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The borough of Queens recently had a very public fight with Amazon over the proposed Long Island City campus, a fight that saw the massive corporation lose to the intense pride Queens residents have in their neighborhoods. It’s not a baseless pride either. Ethnic diversity in Queens is so off the charts, they had to draw new charts just for Queens. Residents come from nearly 200 countries, which is five more than officially recognized as separate countries. It’s not inconceivable that, in Queens, you’ll come in direct contact with more international cultures than you knew existed, no matter how much of a world traveler you are. In fact, people really serious about experiencing as much of the world as possible might as well rent an apartment in Queens and get walking.

And Queens Has the Most Spoken Languages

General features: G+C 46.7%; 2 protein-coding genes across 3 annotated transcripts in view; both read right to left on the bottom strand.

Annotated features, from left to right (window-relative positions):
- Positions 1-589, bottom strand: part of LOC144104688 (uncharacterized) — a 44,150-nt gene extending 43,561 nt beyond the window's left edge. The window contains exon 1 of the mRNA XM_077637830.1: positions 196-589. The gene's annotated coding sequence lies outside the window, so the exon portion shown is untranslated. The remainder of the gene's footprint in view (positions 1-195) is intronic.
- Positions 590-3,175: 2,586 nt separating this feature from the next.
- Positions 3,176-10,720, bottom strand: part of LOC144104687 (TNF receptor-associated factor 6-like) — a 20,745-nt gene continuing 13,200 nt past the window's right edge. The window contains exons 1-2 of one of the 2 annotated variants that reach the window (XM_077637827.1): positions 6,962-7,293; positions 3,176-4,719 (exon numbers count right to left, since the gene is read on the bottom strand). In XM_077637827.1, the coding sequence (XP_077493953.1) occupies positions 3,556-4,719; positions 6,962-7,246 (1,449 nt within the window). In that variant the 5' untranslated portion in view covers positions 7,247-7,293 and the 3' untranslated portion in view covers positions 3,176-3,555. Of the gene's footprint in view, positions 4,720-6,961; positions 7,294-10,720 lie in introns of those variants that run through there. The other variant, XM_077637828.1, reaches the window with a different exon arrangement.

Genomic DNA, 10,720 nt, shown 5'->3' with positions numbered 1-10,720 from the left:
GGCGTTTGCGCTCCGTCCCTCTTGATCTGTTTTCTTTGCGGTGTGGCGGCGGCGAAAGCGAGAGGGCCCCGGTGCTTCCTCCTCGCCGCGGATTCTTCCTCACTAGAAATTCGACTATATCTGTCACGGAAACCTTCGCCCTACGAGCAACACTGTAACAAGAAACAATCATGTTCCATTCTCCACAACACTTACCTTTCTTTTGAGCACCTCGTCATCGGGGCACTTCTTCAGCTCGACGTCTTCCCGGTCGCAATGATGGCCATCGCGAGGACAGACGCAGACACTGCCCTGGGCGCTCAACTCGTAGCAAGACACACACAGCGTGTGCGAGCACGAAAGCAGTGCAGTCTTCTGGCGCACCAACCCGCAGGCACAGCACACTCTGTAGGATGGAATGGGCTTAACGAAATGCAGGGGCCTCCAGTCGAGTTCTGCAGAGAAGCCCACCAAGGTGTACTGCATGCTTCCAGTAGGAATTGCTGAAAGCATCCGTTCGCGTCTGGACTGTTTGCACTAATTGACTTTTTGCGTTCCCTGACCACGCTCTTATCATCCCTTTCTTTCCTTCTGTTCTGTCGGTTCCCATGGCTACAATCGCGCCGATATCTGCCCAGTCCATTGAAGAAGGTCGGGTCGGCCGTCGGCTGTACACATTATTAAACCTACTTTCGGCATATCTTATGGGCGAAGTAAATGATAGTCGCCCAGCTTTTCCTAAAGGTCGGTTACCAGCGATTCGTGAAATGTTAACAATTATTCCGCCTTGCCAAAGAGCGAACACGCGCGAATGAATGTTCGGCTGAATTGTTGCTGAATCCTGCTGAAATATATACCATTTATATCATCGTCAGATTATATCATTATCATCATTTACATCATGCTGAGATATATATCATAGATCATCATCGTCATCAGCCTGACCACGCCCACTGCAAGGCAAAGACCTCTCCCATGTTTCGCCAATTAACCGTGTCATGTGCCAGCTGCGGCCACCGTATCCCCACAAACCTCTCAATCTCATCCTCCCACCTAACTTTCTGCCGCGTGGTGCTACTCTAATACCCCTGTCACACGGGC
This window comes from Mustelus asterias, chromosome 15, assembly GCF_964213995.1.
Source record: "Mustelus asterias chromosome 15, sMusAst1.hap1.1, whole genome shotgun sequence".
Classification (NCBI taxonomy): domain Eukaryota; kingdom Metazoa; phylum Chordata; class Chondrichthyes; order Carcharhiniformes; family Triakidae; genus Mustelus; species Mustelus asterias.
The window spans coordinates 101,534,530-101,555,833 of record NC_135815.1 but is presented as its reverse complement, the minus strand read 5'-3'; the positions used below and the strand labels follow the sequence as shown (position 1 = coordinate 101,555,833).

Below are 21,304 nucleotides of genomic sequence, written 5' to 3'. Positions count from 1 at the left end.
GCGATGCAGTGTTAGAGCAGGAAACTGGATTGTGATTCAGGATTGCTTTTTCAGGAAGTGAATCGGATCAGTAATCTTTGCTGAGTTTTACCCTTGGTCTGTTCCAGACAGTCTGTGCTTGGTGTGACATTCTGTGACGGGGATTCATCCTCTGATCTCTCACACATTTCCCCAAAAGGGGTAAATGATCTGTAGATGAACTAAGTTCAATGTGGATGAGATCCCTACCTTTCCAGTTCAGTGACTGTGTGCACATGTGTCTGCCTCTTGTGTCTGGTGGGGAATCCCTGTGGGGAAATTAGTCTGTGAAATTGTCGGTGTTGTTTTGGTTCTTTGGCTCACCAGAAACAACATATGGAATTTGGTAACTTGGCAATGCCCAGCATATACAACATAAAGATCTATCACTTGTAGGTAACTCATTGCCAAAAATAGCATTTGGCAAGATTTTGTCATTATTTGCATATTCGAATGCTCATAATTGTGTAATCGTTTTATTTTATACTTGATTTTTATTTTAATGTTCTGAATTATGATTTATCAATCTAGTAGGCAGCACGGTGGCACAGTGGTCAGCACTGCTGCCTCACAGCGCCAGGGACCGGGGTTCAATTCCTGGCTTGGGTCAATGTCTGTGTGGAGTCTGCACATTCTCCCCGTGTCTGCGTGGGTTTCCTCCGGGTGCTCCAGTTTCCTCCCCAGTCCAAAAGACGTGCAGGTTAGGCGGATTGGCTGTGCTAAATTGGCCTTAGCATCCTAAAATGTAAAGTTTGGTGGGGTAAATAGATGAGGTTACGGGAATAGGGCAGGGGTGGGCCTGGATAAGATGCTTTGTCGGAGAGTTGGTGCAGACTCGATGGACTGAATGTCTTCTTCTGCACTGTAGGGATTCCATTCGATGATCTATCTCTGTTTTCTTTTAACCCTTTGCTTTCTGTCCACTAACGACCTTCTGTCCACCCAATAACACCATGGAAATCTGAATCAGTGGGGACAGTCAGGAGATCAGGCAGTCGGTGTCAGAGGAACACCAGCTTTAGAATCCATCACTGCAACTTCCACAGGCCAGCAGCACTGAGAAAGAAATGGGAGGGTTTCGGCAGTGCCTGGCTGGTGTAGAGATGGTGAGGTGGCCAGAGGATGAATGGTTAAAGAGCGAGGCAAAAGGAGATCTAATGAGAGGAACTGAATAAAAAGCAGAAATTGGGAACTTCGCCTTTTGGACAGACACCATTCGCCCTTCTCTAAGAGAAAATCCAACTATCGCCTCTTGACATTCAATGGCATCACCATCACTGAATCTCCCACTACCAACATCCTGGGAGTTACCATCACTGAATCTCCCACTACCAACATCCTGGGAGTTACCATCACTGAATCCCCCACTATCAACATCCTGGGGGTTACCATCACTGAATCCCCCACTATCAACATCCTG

And Queens Has the Most Spoken Languages

Credit: Valerii lavushenko/Shutterstock

With that insane level of ethnic diversity come languages. More languages than anywhere else in the world. There are so many languages spoken all over the borough that you can’t even use the language atlas of New York (which appears in Nonstop Metropolis: A New York City Atlas) as a reliable indicator of where you can find ethnic populations in the boroughs.

There are so many languages in Queens that some of them are technically dying. Vlashki, an Indo is spoken more in Queens than in its Croatian homeland and Husni Husain, an Indonesian immigrant from West Sulawesi, has to call home to speak Mamuju. The Endangered Language Alliance is canvassing Queens for dozens of Native American languages, Bukhari, indigenous Mexican languages, Irish Gaelic and Ormuri, among hundreds of others. Like we said, you don’t have to leave Queens to experience the world.

Randall’s and Ward’s Islands Are Mass Graves

Randall’s and Ward’s Islands Are Mass Graves

Credit: TierneyMJ/Shutterstock